• A Discogram is a test used to determine which disc or discs, if any, are related to your pain. Many people have discs that look abnormal on an MRI, and the DISCOGRAM  is the best study to determine if that disc is the pain source.

    Discogram or Intradiscal Injection. An intradiscal injection may be performed by injecting the disc with cortisone and anesthetic medication. The discogram is a procedure in which a contrast solution (dye) is injected into the intervertebral disc to show its form and structure. It will show the presence of tears in the disc, and offer an explanation for your pain whether it is related to the disc. An intradiscal steroid injection is done to relieve pain. The discogram is done for diagnostic purposes to aid in the evaluation of your pain, as to where the source is ordered to identify painful discs in the spine. This procedure is purely diagnostic in that it will only help your physician to determine if one of the discs in your spine is responsible for your typical pain symptoms. 


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A discogram has two parts. First, a needle is inserted into the problem disc, and saline is injected into the disc to create pressure inside the disc. The human vertebral disc is a unique structure in the spine that bears weight and allows motion. It is made of a central portion (the nucleus pulposus) which is surrounded by layers of tissue (the annulus fibrosis). The disc helps the spine support the body and allows movement between the vertebra. In a normal disc, there are nerves only in the outermost layers of the annulus fibrosis. The layers of the annulus may tear as a result of overloading the spine or lifting in an awkward position. These tears may trigger a series of events that can cause pain. As the disc tries to heal (which is a slow process), new nerve endings may form in the injured area. The nucleus pulposus of the disc contains a lot of water, which lets it bear weight and transfer load much like pressing on a water balloon. The contents of the nucleus of an injured disc may leak out into the outer layers or all the way through those layers to the nearby nerve roots exiting from the cauda equina (the lower end of the spinal cord). The nucleus contains chemicals that are very irritating to nerve tissue. As this fluid leaks, it may come in contact with the sensitive nerve endings in the outer disc and cause pain. These chemicals may also make the nerve endings more sensitive, so movement that was not painful in a normal disc may cause pain in an injured disc. The irritating fluid from the nucleus may leak out of the disc and onto the nerve roots, producing pain. These events in the disc may also trigger disc degeneration.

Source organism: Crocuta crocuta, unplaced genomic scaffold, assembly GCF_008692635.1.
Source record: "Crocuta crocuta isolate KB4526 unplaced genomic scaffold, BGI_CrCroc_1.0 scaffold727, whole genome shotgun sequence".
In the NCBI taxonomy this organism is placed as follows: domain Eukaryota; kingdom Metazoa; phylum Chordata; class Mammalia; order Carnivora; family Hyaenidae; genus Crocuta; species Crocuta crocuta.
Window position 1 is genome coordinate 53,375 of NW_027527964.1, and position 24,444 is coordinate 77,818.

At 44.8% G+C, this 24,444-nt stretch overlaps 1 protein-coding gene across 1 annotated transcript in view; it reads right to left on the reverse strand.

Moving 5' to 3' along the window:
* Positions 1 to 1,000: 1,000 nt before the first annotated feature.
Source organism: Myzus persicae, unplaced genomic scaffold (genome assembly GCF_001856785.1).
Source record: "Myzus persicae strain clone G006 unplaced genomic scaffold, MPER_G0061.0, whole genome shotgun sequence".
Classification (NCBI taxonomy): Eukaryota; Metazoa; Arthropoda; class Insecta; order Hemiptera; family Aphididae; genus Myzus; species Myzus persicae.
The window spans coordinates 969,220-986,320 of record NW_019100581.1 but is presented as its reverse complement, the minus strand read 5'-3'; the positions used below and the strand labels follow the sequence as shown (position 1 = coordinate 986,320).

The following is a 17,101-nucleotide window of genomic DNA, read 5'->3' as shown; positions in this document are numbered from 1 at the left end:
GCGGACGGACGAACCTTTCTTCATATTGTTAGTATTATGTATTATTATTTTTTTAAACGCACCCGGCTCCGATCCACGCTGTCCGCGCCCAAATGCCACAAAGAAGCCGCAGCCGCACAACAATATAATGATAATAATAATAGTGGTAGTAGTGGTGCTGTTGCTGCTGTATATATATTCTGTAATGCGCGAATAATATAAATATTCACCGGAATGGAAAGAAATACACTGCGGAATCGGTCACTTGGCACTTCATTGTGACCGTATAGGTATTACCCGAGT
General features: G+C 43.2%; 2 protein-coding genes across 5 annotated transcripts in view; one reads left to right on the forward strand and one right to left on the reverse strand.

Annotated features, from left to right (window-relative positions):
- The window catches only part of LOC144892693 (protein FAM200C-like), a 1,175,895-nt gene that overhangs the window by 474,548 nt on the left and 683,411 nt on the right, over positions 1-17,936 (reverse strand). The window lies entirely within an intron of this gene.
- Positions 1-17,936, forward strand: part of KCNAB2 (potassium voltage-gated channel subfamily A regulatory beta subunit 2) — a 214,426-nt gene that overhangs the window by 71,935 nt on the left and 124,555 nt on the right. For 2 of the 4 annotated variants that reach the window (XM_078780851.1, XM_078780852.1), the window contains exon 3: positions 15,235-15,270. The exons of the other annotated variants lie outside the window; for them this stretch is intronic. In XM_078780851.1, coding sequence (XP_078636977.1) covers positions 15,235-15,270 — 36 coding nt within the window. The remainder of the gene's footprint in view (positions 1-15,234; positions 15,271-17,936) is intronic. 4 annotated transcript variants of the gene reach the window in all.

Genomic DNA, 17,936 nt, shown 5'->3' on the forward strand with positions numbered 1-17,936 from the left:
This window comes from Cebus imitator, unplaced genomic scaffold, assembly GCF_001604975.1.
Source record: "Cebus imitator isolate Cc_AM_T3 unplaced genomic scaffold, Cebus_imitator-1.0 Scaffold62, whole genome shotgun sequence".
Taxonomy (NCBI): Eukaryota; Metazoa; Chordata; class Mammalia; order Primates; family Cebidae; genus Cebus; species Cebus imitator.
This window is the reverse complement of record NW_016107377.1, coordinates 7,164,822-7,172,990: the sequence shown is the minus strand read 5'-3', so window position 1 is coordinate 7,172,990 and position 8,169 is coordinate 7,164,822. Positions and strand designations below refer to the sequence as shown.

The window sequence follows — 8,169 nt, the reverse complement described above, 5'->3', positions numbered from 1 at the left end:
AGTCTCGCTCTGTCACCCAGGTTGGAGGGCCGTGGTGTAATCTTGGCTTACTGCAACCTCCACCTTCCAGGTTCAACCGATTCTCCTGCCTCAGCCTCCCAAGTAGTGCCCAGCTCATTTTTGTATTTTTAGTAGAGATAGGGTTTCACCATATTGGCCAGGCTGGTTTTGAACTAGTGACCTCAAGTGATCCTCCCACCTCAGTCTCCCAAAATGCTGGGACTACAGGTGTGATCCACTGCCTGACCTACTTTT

Although magnetic resonance imaging (MRI) is a very good tool for showing disc abnormalities, it does not allow your health care provider to directly determine if the abnormalities are causing your pain. Studies in which MRI was performed in people without back pain show that 35% to 52% of these patients had one or more abnormal discs. In a study of people without back pain but who were of the same age and occupation as a group of back pain patients, 76% had abnormal MRIs. These studies raise the question: If MRI shows that a back pain patient has an abnormal disc, is that abnormality related to the pain or just an abnormality similar to that seen in people without pain.


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Post-herpetic Neuralgia or Pain after Shingles: A common procedure known as Selective Transforaminal Nerve Block works powerfully to reduce inflammation and control pain

  • Every year, nearly 1 million Americans get shingles